Scientists’ lifestyle

Issues related to the every day life of scientists when they are not working

Poetry and science: Maya

EuroScientist is opening a new section dedicated to poetry related to science. Readers are invited to submit their work to the editor. We will select the most relevant work, which will feature in our new Poetry sub-section, under the Lifestyle heading of the magazine. We hope to give all poets inspired by science an opportunity to share their vision of the world with the community. Read more [...]

The curated Xmas review

The science of Christmas has become one of the most popular angles adopted in recent news stories in the mainstream press. The Euroscientist team has made a selection from the restricted pool of publications available in English, for your greatest entertainment. You will find stories related to Christmas trees, the science of eating, an unconventional study on the disappearance of chocolates in hospital wards, questions regarding the sustainability of Christmas, as well as scientifically accurate versions of the original Christmas story. The last part of this review will, of course, focus on Santa Claus, the man himself, and is superhuman capabilities. Read more [...]

Well strung

The Deceived Wisdom: The classic Stradivarius violin has a unique sound that justifies the reverence with which these instruments are held and the million-pound price tags. That's as may be, but scientific analysis of Stradivarius violins reveals there was actually no secret sauce in the wood nor the varnish used by the luthier ClassicFM's Tim Lihoreau refers to as the Cremonese Creator. Indeed, repeated blind tests with expert listeners and virtuoso players has shown that they really cannot distinguish between the absolute top-quality modern instrument and a classic Strad. Read more [...]

Dark matter – Missing you already

It's a moot point that perhaps only one of Einstein's papers went through the modern scientific peer review process and I often wonder whether an email received from him today suggesting that he's overturned Newton's work with talk of warped space-time and wormholes wouldn't simply fail at the first or second step of my "Fraudulent Invention Debunkifier" flowchart mentioned around this time last year on the Pivot Points column. Read more [...]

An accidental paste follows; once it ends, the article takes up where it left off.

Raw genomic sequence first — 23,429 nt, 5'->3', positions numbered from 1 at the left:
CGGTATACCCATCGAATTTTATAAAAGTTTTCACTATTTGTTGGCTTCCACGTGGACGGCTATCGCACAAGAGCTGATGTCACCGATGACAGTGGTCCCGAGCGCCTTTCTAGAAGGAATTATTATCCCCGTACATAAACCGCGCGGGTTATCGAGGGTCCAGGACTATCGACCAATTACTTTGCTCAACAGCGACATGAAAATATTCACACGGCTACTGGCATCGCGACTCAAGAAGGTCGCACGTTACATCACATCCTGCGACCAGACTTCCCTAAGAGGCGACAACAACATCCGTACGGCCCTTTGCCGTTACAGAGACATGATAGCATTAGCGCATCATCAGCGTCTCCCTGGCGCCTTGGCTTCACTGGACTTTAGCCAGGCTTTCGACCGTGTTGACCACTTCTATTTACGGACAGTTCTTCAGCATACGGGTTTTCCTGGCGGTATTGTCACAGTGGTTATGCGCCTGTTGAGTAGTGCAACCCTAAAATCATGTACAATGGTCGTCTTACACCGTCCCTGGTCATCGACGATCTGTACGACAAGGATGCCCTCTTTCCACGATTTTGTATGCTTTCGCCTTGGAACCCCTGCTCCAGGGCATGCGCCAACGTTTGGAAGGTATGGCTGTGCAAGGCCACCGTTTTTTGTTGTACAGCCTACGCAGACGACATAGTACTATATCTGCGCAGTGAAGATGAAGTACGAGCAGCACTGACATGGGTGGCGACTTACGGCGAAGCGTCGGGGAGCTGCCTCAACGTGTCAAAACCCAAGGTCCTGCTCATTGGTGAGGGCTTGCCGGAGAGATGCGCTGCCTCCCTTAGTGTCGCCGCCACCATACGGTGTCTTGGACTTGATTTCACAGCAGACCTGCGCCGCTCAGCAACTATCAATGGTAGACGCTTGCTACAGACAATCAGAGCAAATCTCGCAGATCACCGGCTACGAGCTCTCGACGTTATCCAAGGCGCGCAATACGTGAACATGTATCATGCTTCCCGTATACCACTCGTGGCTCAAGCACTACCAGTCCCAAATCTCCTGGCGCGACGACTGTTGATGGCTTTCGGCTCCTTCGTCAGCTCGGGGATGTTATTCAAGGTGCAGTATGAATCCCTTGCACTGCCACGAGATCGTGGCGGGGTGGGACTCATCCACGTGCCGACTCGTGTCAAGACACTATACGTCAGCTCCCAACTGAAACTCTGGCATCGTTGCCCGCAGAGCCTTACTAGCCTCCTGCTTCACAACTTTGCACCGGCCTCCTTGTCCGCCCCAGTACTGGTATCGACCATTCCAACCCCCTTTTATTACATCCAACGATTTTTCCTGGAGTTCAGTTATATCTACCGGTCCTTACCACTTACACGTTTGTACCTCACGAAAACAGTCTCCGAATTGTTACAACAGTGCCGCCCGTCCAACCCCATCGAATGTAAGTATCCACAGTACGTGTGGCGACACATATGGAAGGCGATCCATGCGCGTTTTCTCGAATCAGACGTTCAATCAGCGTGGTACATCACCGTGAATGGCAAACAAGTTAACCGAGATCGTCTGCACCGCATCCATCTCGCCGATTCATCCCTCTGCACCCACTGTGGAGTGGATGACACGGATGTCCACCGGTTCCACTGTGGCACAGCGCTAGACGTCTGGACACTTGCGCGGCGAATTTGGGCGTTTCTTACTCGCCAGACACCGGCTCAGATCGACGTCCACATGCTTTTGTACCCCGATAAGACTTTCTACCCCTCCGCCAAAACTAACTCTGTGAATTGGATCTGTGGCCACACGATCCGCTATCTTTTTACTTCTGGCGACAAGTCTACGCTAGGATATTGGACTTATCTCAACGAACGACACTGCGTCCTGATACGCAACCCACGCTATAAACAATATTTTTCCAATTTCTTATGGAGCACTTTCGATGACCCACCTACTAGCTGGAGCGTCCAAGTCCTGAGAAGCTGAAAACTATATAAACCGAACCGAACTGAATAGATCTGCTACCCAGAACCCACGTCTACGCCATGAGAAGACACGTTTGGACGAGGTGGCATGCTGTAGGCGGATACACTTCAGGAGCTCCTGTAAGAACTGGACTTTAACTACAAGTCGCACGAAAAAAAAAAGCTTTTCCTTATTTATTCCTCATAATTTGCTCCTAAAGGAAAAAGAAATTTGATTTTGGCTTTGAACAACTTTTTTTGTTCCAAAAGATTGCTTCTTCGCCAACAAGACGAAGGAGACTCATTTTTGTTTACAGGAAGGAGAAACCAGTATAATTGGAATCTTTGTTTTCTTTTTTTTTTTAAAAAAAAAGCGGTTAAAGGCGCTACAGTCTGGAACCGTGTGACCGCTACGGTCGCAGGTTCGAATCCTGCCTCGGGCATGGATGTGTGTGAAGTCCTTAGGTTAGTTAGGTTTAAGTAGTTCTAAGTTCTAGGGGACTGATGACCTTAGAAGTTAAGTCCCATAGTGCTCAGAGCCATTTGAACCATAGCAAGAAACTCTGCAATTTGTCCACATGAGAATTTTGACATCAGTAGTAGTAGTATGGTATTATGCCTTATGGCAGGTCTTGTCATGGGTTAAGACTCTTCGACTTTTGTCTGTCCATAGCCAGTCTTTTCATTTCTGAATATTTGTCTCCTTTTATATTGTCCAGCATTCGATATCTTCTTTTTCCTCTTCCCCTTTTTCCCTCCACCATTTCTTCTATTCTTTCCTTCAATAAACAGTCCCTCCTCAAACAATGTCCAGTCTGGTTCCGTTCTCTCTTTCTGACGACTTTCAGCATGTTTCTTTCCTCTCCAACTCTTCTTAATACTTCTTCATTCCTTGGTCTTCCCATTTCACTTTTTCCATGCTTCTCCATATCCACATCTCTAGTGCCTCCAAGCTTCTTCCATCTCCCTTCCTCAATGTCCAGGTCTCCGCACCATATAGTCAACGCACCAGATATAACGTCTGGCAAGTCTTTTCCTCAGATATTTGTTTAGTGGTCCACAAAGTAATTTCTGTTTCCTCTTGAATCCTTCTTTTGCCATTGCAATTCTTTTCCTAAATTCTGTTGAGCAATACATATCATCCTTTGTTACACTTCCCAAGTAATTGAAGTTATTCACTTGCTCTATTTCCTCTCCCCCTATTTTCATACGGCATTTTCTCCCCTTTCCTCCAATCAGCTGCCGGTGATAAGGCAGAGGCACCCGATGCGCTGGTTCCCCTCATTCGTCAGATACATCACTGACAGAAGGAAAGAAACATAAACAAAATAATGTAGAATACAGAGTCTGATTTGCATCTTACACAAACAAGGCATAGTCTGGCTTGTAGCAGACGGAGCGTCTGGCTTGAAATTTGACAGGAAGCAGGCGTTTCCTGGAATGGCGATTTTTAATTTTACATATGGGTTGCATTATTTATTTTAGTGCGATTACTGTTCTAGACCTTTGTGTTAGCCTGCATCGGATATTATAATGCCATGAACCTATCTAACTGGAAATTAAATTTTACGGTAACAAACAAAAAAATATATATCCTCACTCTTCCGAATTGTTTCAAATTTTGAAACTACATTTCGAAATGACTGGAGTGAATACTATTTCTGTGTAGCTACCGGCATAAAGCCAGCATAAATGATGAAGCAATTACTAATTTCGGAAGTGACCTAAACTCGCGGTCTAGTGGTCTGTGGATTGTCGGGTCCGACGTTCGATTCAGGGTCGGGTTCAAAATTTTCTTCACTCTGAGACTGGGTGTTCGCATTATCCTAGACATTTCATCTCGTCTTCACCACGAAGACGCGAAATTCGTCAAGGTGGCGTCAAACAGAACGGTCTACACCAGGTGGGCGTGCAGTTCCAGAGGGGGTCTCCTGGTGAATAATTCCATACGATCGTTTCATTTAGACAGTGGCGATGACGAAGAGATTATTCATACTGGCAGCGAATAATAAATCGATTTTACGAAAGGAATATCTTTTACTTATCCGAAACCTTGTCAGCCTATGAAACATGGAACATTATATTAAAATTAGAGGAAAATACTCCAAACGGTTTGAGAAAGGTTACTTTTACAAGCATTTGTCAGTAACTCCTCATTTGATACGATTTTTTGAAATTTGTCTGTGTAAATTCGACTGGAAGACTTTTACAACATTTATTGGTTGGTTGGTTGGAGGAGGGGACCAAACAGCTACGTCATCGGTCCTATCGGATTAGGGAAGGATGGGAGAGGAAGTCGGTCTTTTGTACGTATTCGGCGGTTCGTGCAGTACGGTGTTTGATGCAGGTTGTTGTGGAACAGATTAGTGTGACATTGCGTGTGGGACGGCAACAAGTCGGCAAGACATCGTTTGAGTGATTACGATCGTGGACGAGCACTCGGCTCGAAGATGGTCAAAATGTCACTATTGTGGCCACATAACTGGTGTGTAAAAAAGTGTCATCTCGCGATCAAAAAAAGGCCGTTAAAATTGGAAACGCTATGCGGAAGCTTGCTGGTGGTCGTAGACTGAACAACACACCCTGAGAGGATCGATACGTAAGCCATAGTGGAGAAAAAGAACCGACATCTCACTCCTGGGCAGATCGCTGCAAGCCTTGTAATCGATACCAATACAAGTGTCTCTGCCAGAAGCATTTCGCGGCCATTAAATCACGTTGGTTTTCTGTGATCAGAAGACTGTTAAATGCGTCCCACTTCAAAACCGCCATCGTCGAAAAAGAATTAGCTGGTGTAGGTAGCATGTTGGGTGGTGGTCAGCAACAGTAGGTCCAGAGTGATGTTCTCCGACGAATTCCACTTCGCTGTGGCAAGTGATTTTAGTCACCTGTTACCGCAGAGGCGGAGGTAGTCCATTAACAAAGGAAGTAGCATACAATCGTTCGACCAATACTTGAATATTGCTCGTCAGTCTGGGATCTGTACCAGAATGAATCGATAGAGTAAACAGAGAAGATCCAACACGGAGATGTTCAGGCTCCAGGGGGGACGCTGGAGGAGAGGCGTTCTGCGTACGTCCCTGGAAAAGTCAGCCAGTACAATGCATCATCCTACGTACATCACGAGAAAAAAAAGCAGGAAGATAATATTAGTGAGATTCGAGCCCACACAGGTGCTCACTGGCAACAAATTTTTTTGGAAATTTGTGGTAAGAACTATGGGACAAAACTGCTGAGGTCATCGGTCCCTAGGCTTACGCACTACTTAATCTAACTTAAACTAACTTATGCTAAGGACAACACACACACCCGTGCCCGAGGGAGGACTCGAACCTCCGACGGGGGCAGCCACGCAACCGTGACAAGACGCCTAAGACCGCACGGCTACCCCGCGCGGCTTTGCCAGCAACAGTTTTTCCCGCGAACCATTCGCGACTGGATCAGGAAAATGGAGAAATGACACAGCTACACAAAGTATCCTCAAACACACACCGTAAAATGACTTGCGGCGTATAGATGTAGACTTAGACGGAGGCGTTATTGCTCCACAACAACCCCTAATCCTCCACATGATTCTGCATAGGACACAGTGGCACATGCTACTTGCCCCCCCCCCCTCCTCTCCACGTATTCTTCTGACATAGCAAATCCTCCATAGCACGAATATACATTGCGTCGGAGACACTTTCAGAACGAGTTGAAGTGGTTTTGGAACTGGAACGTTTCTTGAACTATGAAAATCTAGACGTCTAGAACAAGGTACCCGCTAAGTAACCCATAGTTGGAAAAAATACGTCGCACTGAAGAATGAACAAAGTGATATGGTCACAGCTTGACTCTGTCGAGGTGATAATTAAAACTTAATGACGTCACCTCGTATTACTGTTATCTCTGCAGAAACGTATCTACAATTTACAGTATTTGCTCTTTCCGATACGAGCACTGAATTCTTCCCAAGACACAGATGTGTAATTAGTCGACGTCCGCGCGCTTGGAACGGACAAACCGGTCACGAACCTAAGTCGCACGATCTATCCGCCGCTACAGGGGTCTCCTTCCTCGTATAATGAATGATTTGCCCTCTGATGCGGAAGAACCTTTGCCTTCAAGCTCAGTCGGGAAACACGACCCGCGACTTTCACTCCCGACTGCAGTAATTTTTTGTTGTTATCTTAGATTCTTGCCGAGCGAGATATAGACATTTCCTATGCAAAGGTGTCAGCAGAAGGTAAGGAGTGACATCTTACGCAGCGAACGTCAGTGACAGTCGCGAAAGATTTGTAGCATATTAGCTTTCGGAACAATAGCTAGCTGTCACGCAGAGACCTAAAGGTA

Food chemistry or food culture

As the last remnants of holiday dinners, lunches, high-teas, suppers and celebratory breakfasts are collated and one last binge with myriad mixed flavors indulged, thoughts turn to taste. Specifically flavor and the combinations thereof. We all know that celebrity chefs are gluttons for an odd mix: sweet and sour is nothing to the TV cook who garnishes peppered okra with crème Anglaise washed down with a curried champagne spritzer with a hint of flint. And there are those who wouldn't think of leaving the supermarket without a good selection of cheese and wine. Read more [...]

Looking forward to Christmas

In the West, it's relatively easy to get caught up in the euphoria of Christmas, isn't it? Regardless of one's beliefs in the origins of the Universe and humanity's place in it, countless millions of us succumb to the fake snow and the artificial sentimentality. The twinkling lights, the shops full cotton polymer resin reindeer, the children's (and adult toys), chocolate goodies, the interminable loops of festive songs on the radio, the TV shows you just know were recorded in July but have jolly tinsel and baubles nevertheless. Then there are the parties, the lunchtime "Christmas" drinks, Secret Santa, the bustling shopping centres, the ubiquitous sound of a Jingle Bells sample in every muzak track. Oh isn't it all so wonderful? Read more [...]

Science of sounds

In his latest book, Harnessed, cognitive scientist Mark Changizi, reveals how and why language, speech and music exist, and why they are apparently uniquely human attributes that separate us, as a species, from the rest of life on Earth. A fact that also gives us special responsibility for the Earth, you might say. According to Changizi, the "lower" parts of the brain, the bits that recognise the sounds of nature, the scuffs, cracks and bangs, were hijacked by the "upper" parts of our brain and give us speech as we evolved from our ape-like hominid ancestors. Read more [...]